What is a Prenuptial Agreement and Should You Sign One Before Getting Married?
A prenuptial agreement, sometimes referred to as an antenuptial agreement, is a written contract that sets the ground rules concerning property acquired prior to marriage.
Although the terms are negotiable, generally speaking the contract provides that neither party has any obligation to provide for each other at death. Also, the contract typically says that if there should be a divorce, neither party would ask for alimony nor make any claim toward the other party’s property acquired prior to marriage.
This all sounds great, right? Well, yes and no. Yes, a contract of this sort gives important protection of premarital assets and can help avoid some complications that go with divorce. However, in order to obtain this protection there are some costs and responsibilities to consider:
- First, before anyone signs the agreement, each party would need to make a full disclosure of current assets, liabilities, and sources of income. This means putting together a written financial statement and providing copies of your most recent income tax returns – the most recent three years is recommended. This is not hard, but can be time consuming and an extra burden on the parties.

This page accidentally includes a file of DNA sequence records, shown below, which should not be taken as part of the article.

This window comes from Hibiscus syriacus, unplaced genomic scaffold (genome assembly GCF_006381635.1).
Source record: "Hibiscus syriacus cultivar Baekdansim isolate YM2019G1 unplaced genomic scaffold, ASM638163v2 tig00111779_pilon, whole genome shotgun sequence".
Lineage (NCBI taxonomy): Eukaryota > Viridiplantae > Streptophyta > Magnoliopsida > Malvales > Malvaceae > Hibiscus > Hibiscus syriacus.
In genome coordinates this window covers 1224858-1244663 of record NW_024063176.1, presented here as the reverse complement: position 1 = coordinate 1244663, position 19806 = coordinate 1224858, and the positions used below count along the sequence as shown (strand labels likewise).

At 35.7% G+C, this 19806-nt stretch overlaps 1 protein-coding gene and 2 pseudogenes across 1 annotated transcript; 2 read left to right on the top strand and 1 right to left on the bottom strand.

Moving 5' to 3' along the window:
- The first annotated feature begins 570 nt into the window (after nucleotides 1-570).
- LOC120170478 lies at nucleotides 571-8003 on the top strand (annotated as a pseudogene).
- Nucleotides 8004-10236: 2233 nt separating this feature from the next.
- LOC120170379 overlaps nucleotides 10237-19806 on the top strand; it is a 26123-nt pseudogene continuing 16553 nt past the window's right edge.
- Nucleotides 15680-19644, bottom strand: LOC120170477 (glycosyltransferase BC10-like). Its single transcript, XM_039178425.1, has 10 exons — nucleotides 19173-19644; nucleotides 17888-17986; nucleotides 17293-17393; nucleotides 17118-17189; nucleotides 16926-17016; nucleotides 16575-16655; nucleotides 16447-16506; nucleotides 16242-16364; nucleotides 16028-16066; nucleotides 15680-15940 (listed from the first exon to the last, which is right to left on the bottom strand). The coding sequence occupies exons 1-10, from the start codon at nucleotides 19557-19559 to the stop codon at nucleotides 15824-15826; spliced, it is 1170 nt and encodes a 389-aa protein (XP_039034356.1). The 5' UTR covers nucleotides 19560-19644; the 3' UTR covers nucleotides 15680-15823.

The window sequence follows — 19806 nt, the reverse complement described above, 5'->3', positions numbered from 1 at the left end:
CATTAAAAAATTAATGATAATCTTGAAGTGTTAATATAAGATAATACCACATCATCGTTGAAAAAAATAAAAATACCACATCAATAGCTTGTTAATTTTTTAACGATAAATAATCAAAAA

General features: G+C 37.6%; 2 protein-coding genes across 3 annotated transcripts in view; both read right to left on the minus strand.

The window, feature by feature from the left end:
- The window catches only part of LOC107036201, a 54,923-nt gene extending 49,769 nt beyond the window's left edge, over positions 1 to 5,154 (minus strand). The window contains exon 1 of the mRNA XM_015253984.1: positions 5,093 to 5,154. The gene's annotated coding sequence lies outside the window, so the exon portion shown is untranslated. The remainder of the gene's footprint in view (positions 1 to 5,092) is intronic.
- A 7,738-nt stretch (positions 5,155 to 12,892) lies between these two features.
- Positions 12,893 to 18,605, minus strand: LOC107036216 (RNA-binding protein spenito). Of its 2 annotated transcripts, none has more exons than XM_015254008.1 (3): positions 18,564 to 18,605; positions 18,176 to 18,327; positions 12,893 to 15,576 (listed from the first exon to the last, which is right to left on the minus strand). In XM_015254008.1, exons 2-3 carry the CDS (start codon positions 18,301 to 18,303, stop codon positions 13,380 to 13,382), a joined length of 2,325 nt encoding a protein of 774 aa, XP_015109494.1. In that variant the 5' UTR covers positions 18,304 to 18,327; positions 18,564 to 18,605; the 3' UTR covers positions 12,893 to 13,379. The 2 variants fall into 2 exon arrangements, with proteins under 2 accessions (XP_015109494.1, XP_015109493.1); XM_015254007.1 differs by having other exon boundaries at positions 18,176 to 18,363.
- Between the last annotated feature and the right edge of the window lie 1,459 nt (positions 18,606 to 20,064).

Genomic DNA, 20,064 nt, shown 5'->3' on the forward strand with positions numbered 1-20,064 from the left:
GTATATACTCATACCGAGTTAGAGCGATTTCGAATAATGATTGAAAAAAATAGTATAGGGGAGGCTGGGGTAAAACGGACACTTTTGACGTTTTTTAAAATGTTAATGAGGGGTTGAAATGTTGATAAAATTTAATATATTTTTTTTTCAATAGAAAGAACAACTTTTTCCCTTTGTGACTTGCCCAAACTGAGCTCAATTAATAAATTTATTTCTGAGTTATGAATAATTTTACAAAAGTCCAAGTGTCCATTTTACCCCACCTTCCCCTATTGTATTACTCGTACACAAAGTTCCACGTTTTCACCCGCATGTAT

- Second, each party would need to have their own attorney to independently advise them. That means bills from two attorneys and adds to the overall costs of getting married.
- Third, consider that all contracts are negotiable and negotiation of terms is a normal part of the process. Sometimes it appears at first blush that both parties are on the same page, but after they speak with their attorneys sometimes it is not so black and white. When there is little negotiation, usually it’s fairly painless. But in cases with extensive negotiations, things can get tense at home between the two parties which may negatively affect the relationship.
- Finally, if the parties desire a prenuptial agreement, it is recommended to be completed ASAP. When the prenuptial agreement is knocked out well in advance of the marriage, the process is much less stressful than if parties wait until the last minute.
So with that, it is up to you and your future spouse to decide whether having a prenuptial agreement is the right choice for your relationship.